[62] Y. Q. Wanget al. Circuit-based magnetic hyperbolic cavities. Phys. Rev. Appl., 13, 044024(2020).

    [63] Y. Q. Chenet al. Experimental demonstration of the magnetic field concentration effect in circuit-based magnetic near-zero index media. Opt. Express., 28, 17064-17075(2020).

    [64] P. Lodahlet al. Chiral quantum optics. Nature, 541, 473-480(2017).

    [65] S. Nechayev, P. Banzer. Mimicking chiral light-matter interaction. Phys. Rev. B, 99, 241101(R)(2019).

    [66] M. Liuet al. Huygens’ metadevices for parametric waves. Phys. Rev. X, 8, 031077(2018).

    [67] A. Baget al. Transverse Kerker scattering for angstrom localization of nanoparticles. Phys. Rev. Lett., 121, 193902(2018).

    [68] M. F. Picardiet al. Experimental demonstration of linear and spinning Janus dipoles for polarisation- and wavelength-selective near-field coupling. Light-Sci. Appl., 8, 52(2019).

    [69] J. E. Vázquez-Lozano, A. Martínez, F. J. Rodríguez-Fortuño. Near-field directionality beyond the dipole approximation: electric quadrupole and higher-order multipole angular spectra. Phys. Rev. Appl., 12, 024065(2019).

    [70] X. Piao, S. Yu, N. Park. Design of transverse spinning of light with globally unique handedness. Phys. Rev. Lett., 120, 203901(2018).

    [71] M. Kimet al. Observation of enhanced optical spin Hall effect in a vertical hyperbolic metamaterial. ACS Photonics, 6, 2530-2536(2019).

    [72] G. Zitoet al. Observation of spin-polarized directive coupling of light at bound states in the continuum. Optica, 6, 1305-1312(2019).

    [73] Y. Liet al. Topological LC-circuits based on microstrips and observation of electromagnetic modes with orbital angular momentum. Nat. Commun., 9, 4598(2018).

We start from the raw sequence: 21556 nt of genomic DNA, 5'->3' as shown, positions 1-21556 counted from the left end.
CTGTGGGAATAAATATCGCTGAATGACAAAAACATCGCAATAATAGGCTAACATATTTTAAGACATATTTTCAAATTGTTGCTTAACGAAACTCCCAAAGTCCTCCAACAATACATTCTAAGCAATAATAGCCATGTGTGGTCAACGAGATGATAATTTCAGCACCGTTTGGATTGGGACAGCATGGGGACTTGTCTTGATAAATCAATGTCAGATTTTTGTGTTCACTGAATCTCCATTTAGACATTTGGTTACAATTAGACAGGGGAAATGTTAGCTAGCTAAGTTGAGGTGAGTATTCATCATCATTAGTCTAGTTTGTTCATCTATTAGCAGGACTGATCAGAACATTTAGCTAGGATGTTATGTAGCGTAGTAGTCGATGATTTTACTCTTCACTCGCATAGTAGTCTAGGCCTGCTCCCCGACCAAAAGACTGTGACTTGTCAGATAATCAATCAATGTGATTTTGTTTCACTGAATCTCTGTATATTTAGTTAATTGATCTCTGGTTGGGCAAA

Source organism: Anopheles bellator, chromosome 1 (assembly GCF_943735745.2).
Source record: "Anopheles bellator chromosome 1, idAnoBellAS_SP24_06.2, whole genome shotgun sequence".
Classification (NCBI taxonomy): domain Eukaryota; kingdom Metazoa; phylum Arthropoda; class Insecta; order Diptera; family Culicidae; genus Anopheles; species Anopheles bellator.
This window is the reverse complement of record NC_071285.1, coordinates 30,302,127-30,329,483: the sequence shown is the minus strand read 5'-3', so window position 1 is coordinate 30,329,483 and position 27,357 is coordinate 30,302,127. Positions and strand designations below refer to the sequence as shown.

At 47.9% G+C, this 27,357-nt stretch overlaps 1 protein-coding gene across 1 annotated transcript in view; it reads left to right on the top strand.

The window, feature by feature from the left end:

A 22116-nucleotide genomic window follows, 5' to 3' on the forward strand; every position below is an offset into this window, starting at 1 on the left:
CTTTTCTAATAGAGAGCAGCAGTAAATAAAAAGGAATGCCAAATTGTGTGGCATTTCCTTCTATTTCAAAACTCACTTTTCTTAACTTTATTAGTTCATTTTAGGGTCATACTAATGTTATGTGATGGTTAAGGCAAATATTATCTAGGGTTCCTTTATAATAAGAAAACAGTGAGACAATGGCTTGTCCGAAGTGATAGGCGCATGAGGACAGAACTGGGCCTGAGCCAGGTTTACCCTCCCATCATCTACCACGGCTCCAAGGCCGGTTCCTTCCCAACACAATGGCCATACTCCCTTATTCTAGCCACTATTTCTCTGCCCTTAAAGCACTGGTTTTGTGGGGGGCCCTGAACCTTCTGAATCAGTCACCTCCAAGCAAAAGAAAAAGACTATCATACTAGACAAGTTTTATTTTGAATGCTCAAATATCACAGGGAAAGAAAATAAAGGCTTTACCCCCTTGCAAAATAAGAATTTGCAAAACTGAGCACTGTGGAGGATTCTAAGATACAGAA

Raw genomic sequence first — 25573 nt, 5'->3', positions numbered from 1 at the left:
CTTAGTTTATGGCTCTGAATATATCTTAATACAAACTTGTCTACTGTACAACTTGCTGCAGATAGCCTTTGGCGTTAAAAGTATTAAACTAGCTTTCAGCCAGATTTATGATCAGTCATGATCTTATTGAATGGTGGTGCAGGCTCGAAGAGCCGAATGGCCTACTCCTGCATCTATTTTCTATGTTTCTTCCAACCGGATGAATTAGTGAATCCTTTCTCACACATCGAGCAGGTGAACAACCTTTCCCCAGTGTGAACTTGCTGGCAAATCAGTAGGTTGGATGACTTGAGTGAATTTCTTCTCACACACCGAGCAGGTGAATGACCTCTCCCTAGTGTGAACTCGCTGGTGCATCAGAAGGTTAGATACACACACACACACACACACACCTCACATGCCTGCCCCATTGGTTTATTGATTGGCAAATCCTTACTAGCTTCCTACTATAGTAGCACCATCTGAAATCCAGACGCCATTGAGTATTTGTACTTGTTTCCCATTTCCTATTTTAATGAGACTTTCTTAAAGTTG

[74] T. Stauberet al. Unidirectional plasmonic edge modes on general two-dimensional materials. 2D Mater., 6, 045023(2019).

    [75] T. Ozawaet al. Topological photonics. Rev. Mod. Phys., 91, 015006(2019).

    [76] W. J. Jiet al. Theory and experimental observation of hyperbolic media based on structural dispersions. Phys. Rev. Mater., 4, 105202(2020).

    [77] J. C. Fuet al. Microwave waveguide-type hyperbolic metamaterials. Adv. Photonics Res., 2, 2000043(2020).

    [78] Y. R. He, S. L. He, X. D. Yang. Optical field enhancement in nanoscale slot waveguides of hyperbolic metamaterials. Opt. Lett., 37, 2907-2909(2012).

    [79] V. E. Babichevaet al. Finite-width plasmonic waveguides with hyperbolic multilayer cladding. Opt. Express, 23, 9681-9689(2015).

    Copy Citation Text
    Zhiwei Guo, Yang Long, Haitao Jiang, Jie Ren, Hong Chen. Anomalous unidirectional excitation of high-k hyperbolic modes using all-electric metasources[J]. Advanced Photonics, 2021, 3(3): 036001
    Download Citation
    Category: Research Articles
    Received: Mar. 10, 2021
    Accepted: May. 20, 2021
    Posted: May. 25, 2021
    Published Online: Jun. 16, 2021
    The Author Email: Guo Zhiwei (2014guozhiwei@tongji.edu.cn), Long Yang (longyang_123@yeah.net)